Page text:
There’s No Such Thing as a Corporate Courtesy
by Mary Sojourner
“You can’t put a price on sensory experiences. They are so invaluable and so total.” — Hyatt Regency Scottsdale spokeswoman, Arizona Republic, Business, May 31, 2007
Totally. The wordsmith read the article on Hyatt’s plan to use soundtracks in their lobby, bars, restaurants, and spas. Five compilations are available on their website for download. One can download fifteen songs for $22. The first artist named was Thievery Corporation. I did not make that up.
The article pointed out that some properties were also “dabbling in branding tools….” Bend over and pull down your pants, tourist. We gotcha.
I read further. The branding tools were not red-hot iron. They were “signature” scents and candy. I remembered being put up in a chain hotel in Long Beach, California by an environmental writing conference. Okay, it was a Westin. The organizers had meant well.
My road buddy and I were starving. We had driven from Quartzite to Long Beach non-stop. They barreled in the door of their room, heading for a quick clean-up and beta on local restaurants.
Road Buddy spotted a basket of treats on the foyer table. “Cool,” he said, “free food.” Once a real hippie always a real hippie. He ripped open a pack of peanuts, make that an ounce of peanuts, and tossed me a bag of Reese’s mini-cups.
A paper slip lay under the basket, maybe an eighth inch of paper showing. I pulled it out. “Stop,” I said. Road Buddy kept eating. Once a real hippie always a real hippie. “Those peanuts,” I said, “cost $6.65. We will be courtesy billed at the end of our stay — for our convenience.”
Road Buddy set the bag carefully on the table. Five peanuts were left. “This is our evidence,” he said. His eyes held not guilt, but a canny gleam. “This is our evidence that I did not eat all of them.”
He checked out the courtesy bottled water on the night-stand. “Four dollars and fifty cents — for a pint. So, we got genuine Emeril truffle-enhanced gourmet peanuts here at $106.40 a pound, and genuine filtered-through-the-veils-of-virgins water at $72 a gallon?” He picked up the peanut bag. “Nope, I’m wrong. These are Planter’s and the water is Aquafina.”
We cleaned up and found a little Spanish restaurant in which a full meal for two people cost less proportionately than the hotel peanuts. We walked down to the harbor. That was free.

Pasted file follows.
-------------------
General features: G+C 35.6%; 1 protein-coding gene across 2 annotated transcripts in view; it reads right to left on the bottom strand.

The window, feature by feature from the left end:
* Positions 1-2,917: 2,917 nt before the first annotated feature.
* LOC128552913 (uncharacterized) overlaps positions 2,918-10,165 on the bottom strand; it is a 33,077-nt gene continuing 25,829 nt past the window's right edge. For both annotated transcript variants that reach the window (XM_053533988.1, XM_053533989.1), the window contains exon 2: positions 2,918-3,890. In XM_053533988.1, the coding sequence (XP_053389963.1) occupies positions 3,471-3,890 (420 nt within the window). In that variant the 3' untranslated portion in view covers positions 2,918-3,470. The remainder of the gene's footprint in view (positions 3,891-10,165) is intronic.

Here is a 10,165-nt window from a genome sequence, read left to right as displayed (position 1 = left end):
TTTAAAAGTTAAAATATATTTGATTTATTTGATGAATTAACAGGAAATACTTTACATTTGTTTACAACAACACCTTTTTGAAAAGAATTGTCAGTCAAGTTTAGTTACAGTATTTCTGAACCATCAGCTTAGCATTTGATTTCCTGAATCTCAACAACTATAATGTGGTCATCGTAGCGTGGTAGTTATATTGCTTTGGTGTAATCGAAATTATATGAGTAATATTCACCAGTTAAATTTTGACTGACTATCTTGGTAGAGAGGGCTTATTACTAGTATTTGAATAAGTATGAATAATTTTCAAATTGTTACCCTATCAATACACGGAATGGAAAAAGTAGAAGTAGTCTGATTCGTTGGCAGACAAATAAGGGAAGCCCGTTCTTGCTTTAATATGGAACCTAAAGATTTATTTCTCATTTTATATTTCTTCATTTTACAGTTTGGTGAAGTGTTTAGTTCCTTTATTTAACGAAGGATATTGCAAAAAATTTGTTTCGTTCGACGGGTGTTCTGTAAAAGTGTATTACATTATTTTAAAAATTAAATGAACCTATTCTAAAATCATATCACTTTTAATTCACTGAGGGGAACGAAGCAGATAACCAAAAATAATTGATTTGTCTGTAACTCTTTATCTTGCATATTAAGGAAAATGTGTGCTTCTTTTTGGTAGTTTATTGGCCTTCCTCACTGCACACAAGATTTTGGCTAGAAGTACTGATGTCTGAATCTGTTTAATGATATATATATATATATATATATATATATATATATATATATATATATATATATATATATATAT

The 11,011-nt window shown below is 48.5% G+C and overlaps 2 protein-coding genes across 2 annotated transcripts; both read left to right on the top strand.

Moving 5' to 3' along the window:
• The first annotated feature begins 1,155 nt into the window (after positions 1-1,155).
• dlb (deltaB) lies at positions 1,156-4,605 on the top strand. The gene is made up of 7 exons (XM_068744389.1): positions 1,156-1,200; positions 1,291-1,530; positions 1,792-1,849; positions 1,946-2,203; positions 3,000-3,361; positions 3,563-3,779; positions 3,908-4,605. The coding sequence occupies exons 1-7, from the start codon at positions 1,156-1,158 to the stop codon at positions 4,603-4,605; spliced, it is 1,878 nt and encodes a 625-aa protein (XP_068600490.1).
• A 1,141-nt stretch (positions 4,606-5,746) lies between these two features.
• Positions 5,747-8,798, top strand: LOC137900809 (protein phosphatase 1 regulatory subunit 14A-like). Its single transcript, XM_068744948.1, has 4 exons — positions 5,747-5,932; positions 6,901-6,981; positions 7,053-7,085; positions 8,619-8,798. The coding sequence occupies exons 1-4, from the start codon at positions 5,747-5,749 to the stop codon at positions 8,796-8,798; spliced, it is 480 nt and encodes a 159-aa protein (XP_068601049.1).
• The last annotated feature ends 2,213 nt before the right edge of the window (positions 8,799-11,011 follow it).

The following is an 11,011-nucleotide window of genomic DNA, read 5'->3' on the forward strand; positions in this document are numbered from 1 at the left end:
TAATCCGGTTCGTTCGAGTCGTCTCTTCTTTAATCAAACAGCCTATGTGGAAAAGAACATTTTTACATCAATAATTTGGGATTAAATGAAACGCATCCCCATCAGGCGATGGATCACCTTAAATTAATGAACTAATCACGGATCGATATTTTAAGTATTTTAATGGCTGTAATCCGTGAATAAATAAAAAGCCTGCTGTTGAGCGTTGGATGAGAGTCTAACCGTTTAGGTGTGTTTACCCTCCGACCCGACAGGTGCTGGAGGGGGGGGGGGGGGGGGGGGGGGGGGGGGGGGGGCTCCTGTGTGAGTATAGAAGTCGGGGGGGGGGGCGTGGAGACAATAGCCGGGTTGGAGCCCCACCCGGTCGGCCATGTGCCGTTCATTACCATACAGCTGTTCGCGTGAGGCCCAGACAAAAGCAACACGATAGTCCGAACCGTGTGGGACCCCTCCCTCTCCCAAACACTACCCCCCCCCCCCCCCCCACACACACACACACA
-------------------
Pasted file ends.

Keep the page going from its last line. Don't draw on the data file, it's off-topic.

Later I found a brochure in the nightstand drawer. You could buy damn near everything except the furniture in the room: The Heavenly Bath Robe would set me back $90; the Heavenly Bath Towel a mere $40; AND, there was a Heavenly Dog Bed, lavishly branded with the Westin logo for $225. It had a silver zipper closure for easy cleaning, thank Dog!
Neither I nor Road Buddy let ourselves get branded. The last morning of our stay we grabbed bad Courtesy Coffee in the Elegant Reception Area done in the style of Old Spain. Then we marched up to the concierge with the not empty peanut bag. The concierge was a bright young woman with an already furrowed brow, probably a consequence of working at damn near minimum wage. Her worry deepened, perhaps best been explained by Road Buddy’s Ruckus Society t-shirt and my open notebook and pen. I explained nicely that the price list had been accidentally tucked out of sight under the goodies basket. I told the concierge that we had believed the treats were free, a gracious gesture of a hotel chain that knew how to deal with a classy clientele.
Twenty-five minutes later, the concierge had checked with her boss, who checked with the Head of Guest Services and it was agreed that the $6.65 would be removed from the bill. Road Buddy put the peanuts on the counter. “Will you want these?” he asked.
“Oh yes,” the concierge said, “we have to prove that you didn’t eat them all.”
Mary Sojourner is the author of the novel Going Through Ghosts (University of Nevada Press, 2010) and the memoir She Bets Her Life (Seal Press, 2009), among her many books, and is the author of numerous essays, columns, and op-eds for dozens of publications. Sojourner is also a Contributing Author for New Clear Vision, where her columns appear on the third Friday of every month.